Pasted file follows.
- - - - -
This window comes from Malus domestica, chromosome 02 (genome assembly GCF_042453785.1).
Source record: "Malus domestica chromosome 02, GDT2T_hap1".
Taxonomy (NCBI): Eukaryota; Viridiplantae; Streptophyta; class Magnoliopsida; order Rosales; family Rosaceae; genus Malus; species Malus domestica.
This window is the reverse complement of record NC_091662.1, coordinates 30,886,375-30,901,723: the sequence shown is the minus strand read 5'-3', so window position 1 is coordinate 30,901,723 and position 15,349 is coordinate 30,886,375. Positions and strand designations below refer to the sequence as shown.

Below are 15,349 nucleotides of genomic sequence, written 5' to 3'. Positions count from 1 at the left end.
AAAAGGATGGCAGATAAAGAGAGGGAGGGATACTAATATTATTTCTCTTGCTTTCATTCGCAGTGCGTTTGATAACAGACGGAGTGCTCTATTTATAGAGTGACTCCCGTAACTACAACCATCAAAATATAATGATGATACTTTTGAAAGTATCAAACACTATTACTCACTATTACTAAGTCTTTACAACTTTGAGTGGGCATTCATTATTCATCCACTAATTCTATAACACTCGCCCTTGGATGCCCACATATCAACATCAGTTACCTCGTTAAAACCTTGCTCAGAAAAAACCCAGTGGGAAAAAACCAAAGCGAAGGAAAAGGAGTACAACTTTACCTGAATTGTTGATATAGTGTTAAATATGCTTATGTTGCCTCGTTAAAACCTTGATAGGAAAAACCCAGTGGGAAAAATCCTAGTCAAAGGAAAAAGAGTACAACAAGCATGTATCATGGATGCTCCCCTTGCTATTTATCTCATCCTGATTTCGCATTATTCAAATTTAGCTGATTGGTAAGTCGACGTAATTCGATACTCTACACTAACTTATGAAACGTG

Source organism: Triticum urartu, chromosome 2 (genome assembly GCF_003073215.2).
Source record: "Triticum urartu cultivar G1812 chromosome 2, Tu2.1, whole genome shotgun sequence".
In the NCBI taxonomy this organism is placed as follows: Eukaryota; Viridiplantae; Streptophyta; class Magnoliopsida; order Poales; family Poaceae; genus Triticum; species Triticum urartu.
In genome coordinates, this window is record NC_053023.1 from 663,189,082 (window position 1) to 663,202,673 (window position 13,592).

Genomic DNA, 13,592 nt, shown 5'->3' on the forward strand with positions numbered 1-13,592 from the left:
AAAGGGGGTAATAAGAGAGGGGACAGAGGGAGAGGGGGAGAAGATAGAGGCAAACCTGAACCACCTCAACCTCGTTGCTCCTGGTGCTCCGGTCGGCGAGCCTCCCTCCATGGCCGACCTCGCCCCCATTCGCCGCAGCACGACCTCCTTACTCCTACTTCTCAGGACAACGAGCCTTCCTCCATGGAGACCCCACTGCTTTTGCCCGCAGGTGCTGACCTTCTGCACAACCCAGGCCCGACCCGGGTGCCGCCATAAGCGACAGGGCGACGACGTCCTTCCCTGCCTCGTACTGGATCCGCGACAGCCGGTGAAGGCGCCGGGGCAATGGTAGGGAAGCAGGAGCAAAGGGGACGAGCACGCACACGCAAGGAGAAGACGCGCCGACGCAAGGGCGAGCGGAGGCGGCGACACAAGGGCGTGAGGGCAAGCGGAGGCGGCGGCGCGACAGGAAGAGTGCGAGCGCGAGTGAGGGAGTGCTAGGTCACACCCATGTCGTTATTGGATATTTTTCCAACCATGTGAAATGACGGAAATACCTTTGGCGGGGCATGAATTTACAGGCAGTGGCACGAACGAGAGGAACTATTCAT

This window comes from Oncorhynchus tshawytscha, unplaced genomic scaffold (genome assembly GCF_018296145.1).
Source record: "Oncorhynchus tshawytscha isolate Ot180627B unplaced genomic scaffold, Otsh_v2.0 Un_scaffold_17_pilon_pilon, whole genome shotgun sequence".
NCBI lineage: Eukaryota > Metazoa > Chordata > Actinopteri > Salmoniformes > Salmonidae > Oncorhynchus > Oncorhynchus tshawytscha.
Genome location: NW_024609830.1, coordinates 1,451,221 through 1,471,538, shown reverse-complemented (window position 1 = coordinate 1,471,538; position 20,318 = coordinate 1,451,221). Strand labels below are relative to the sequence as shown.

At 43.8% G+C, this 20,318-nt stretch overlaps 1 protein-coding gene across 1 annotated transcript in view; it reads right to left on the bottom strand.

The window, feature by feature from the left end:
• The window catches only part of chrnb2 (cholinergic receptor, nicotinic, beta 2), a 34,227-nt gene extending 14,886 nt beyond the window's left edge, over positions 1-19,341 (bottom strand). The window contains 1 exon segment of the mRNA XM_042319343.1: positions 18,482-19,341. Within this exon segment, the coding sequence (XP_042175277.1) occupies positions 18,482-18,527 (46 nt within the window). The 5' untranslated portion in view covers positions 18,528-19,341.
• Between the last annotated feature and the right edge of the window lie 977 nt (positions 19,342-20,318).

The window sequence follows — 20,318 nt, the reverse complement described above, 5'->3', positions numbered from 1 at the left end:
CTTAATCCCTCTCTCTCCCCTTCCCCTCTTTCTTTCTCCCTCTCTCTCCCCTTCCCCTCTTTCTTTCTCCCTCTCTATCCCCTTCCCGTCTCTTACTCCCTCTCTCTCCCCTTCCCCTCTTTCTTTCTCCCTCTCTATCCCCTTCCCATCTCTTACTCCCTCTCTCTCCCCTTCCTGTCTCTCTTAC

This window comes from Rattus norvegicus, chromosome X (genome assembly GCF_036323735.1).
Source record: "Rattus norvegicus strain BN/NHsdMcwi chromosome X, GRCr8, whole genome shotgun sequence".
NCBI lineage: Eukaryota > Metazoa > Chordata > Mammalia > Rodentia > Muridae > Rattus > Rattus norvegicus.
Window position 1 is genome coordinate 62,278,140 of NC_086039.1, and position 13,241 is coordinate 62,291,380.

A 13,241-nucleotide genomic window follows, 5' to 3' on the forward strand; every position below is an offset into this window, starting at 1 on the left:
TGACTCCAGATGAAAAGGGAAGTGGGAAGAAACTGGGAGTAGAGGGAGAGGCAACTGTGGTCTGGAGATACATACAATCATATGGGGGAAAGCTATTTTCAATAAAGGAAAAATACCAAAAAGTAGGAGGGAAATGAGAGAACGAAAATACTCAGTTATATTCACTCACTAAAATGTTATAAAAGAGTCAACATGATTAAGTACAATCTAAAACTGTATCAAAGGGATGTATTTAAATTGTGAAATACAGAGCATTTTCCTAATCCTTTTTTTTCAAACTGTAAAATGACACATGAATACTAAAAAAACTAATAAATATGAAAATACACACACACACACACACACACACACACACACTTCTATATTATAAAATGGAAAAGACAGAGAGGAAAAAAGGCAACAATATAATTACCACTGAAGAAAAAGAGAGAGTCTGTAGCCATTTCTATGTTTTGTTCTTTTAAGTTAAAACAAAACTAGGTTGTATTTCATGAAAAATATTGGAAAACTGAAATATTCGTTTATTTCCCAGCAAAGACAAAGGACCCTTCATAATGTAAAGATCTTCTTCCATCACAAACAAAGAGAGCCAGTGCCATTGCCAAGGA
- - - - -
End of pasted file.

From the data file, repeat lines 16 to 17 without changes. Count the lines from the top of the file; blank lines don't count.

Genome location: NW_024609830.1, coordinates 1,451,221 through 1,471,538, shown reverse-complemented (window position 1 = coordinate 1,471,538; position 20,318 = coordinate 1,451,221). Strand labels below are relative to the sequence as shown.

At 43.8% G+C, this 20,318-nt stretch overlaps 1 protein-coding gene across 1 annotated transcript in view; it reads right to left on the bottom strand.